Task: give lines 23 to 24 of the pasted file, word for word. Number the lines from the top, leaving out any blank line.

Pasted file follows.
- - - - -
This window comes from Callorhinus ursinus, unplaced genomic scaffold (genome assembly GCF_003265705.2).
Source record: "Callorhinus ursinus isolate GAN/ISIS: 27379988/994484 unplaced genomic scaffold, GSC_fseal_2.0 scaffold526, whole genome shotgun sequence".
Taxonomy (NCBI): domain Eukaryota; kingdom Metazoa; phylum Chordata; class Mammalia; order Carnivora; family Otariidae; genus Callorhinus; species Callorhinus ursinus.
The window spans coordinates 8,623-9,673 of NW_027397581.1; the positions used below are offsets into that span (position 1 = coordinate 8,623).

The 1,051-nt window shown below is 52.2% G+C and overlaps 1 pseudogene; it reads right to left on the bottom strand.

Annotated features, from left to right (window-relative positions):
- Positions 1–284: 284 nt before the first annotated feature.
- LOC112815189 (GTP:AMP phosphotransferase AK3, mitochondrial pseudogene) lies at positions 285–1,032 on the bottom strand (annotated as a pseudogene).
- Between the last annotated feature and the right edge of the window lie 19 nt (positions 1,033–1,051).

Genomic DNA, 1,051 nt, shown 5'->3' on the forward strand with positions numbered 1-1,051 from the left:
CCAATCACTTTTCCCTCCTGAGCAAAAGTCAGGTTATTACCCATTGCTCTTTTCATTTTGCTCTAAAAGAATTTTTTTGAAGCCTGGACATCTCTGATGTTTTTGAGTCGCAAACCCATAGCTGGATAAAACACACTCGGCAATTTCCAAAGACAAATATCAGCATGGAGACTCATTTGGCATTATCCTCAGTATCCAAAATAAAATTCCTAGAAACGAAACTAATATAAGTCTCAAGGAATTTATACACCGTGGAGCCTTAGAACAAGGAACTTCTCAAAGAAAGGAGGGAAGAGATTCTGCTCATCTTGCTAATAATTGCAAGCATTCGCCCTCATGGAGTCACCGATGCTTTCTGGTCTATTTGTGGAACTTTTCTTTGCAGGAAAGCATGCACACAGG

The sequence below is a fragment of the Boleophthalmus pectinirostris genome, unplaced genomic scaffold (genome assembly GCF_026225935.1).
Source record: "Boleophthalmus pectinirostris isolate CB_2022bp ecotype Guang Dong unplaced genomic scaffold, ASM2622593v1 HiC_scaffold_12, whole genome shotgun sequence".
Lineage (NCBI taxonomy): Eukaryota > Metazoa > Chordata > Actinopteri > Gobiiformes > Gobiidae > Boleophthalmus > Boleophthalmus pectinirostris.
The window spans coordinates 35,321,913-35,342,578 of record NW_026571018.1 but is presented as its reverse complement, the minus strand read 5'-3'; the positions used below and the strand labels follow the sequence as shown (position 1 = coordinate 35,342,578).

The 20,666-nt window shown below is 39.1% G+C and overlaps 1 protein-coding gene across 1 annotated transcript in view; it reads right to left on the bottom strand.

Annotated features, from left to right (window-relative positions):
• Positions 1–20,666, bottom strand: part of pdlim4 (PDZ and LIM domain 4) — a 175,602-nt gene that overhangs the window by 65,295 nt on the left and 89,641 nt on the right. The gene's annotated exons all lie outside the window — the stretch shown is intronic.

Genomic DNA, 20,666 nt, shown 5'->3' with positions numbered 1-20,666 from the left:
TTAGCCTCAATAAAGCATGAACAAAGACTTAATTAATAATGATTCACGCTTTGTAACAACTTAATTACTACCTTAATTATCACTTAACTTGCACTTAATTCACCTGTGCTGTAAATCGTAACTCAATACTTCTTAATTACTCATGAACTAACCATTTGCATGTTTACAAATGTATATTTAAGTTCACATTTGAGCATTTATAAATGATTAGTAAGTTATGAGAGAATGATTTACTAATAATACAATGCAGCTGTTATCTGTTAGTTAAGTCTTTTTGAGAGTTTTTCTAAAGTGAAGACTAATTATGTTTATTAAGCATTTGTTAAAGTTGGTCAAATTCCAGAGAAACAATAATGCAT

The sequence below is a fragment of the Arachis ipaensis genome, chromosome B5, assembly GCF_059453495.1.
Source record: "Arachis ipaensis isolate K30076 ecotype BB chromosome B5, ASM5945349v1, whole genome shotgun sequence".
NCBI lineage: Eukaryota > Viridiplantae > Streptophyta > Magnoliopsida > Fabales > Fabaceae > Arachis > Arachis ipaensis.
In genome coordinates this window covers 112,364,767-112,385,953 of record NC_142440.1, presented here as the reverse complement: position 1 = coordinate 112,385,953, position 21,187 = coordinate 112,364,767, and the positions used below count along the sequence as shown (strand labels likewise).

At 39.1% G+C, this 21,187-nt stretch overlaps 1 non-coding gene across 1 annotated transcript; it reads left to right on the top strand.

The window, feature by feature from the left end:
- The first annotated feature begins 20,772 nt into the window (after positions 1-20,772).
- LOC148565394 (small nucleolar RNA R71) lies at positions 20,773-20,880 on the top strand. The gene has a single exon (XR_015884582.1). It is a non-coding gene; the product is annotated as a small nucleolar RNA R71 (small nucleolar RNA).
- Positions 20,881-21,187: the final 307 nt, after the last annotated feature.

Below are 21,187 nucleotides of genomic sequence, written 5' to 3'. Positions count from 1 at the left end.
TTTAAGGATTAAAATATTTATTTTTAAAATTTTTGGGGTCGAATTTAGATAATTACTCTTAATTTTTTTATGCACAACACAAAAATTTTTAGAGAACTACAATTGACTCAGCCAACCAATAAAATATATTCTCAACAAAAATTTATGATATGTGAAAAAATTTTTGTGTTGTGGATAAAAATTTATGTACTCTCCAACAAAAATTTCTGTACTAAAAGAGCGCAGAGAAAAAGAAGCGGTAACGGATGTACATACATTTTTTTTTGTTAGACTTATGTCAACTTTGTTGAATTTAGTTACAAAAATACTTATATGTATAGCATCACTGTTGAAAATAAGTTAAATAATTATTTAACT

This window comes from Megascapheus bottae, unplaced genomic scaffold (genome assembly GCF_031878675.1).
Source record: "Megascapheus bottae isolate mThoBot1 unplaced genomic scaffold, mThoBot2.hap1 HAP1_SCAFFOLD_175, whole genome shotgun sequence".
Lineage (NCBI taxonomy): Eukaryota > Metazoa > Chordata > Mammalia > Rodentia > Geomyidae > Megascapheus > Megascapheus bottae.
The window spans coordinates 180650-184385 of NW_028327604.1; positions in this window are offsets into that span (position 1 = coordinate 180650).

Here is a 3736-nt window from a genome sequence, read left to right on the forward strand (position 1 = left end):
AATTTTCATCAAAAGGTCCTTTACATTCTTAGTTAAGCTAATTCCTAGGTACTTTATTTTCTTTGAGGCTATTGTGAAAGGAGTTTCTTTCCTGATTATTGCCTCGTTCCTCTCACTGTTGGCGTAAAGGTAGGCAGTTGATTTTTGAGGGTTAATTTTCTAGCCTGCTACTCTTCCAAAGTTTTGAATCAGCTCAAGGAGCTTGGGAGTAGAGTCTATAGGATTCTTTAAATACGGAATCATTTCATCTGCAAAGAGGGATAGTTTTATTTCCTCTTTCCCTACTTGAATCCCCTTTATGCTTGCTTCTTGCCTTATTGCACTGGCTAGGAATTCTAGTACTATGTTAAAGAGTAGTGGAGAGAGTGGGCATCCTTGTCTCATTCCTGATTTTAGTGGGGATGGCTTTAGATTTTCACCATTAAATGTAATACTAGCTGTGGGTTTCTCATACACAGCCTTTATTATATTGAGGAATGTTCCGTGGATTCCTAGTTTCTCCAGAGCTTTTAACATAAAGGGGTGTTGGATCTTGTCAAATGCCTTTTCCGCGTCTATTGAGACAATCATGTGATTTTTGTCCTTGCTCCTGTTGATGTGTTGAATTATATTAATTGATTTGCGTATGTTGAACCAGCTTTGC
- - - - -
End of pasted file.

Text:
NCBI lineage: Eukaryota > Viridiplantae > Streptophyta > Magnoliopsida > Fabales > Fabaceae > Arachis > Arachis ipaensis.
In genome coordinates this window covers 112,364,767-112,385,953 of record NC_142440.1, presented here as the reverse complement: position 1 = coordinate 112,385,953, position 21,187 = coordinate 112,364,767, and the positions used below count along the sequence as shown (strand labels likewise).